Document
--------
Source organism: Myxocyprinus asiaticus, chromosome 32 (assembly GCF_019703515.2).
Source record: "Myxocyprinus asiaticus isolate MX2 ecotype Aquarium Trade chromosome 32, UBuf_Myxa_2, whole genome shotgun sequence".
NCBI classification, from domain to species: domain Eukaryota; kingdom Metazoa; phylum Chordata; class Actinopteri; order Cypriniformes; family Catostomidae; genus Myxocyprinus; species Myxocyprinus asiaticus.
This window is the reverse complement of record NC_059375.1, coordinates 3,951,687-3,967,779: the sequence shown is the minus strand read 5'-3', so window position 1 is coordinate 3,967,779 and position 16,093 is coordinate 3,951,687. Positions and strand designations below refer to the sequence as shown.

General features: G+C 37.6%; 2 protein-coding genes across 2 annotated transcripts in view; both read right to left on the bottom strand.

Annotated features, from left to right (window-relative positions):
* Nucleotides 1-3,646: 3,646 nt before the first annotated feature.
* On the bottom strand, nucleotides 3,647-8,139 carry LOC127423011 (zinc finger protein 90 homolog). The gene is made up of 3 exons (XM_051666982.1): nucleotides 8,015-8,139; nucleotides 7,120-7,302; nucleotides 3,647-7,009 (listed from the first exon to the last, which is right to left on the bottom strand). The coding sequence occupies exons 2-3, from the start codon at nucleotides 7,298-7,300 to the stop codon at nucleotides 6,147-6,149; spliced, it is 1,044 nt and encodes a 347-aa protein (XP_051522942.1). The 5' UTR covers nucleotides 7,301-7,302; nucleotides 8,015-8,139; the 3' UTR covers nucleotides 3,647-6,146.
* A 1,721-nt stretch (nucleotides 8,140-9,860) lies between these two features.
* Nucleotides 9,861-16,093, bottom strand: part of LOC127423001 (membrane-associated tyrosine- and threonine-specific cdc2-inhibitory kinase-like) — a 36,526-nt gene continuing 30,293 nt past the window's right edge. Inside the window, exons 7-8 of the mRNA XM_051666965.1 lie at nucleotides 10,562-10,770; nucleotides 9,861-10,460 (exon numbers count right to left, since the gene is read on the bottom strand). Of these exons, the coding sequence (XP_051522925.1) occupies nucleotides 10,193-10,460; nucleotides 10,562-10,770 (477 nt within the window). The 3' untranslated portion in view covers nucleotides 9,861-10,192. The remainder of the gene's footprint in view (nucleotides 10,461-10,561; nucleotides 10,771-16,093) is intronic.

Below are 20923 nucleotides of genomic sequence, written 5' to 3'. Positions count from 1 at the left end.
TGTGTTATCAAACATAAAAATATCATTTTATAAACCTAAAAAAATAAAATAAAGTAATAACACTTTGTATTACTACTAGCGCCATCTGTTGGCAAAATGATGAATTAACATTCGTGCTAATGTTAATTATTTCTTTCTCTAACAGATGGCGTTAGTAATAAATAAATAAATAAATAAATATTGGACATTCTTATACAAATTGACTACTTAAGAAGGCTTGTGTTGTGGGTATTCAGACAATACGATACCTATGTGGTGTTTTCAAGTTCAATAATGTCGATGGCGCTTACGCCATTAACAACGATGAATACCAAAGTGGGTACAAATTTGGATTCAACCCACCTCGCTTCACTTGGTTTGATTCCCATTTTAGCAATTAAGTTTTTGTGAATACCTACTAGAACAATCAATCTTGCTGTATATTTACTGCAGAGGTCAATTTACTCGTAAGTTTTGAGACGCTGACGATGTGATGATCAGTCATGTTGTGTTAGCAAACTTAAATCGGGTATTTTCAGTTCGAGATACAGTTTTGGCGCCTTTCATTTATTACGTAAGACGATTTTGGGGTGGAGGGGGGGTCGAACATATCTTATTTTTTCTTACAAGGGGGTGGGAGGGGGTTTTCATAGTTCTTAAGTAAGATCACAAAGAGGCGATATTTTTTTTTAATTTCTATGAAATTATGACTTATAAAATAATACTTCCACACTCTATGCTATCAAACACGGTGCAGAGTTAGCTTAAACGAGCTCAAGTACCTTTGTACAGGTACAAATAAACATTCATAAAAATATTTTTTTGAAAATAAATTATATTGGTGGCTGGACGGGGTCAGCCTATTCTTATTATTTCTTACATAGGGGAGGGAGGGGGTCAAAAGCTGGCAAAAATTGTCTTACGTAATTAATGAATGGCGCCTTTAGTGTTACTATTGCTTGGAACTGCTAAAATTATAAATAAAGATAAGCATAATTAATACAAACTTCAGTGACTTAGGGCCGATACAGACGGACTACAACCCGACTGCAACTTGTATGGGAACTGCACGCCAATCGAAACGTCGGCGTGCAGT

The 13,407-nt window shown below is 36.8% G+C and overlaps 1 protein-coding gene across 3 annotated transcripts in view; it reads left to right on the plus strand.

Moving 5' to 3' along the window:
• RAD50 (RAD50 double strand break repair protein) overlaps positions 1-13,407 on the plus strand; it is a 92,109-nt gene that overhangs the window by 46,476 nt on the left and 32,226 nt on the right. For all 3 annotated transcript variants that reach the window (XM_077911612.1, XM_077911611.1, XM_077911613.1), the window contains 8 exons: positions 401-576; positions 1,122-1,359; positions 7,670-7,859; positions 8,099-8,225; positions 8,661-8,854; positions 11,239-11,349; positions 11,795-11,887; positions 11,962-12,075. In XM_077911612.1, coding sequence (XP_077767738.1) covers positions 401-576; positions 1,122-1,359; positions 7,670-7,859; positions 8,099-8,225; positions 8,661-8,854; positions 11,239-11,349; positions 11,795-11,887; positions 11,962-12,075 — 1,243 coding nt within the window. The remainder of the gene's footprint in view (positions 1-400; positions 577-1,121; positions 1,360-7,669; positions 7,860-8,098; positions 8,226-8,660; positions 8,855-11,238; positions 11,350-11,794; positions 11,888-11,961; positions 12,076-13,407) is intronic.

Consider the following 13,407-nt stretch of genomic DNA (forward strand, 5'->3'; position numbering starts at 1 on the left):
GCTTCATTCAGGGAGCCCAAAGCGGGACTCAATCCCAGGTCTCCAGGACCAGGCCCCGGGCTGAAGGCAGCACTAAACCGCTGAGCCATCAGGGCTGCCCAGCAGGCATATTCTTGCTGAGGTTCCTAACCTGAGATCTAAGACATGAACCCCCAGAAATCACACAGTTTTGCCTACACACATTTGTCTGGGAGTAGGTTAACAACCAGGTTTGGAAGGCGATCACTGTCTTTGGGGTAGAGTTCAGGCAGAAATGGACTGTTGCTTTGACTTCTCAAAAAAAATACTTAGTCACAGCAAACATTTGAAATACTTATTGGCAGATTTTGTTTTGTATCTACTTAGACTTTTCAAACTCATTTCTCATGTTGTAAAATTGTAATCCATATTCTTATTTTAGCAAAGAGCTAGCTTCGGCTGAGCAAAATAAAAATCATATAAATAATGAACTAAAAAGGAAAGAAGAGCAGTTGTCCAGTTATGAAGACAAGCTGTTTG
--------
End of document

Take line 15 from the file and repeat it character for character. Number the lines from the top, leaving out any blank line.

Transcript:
• RAD50 (RAD50 double strand break repair protein) overlaps positions 1-13,407 on the plus strand; it is a 92,109-nt gene that overhangs the window by 46,476 nt on the left and 32,226 nt on the right. For all 3 annotated transcript variants that reach the window (XM_077911612.1, XM_077911611.1, XM_077911613.1), the window contains 8 exons: positions 401-576; positions 1,122-1,359; positions 7,670-7,859; positions 8,099-8,225; positions 8,661-8,854; positions 11,239-11,349; positions 11,795-11,887; positions 11,962-12,075. In XM_077911612.1, coding sequence (XP_077767738.1) covers positions 401-576; positions 1,122-1,359; positions 7,670-7,859; positions 8,099-8,225; positions 8,661-8,854; positions 11,239-11,349; positions 11,795-11,887; positions 11,962-12,075 — 1,243 coding nt within the window. The remainder of the gene's footprint in view (positions 1-400; positions 577-1,121; positions 1,360-7,669; positions 7,860-8,098; positions 8,226-8,660; positions 8,855-11,238; positions 11,350-11,794; positions 11,888-11,961; positions 12,076-13,407) is intronic.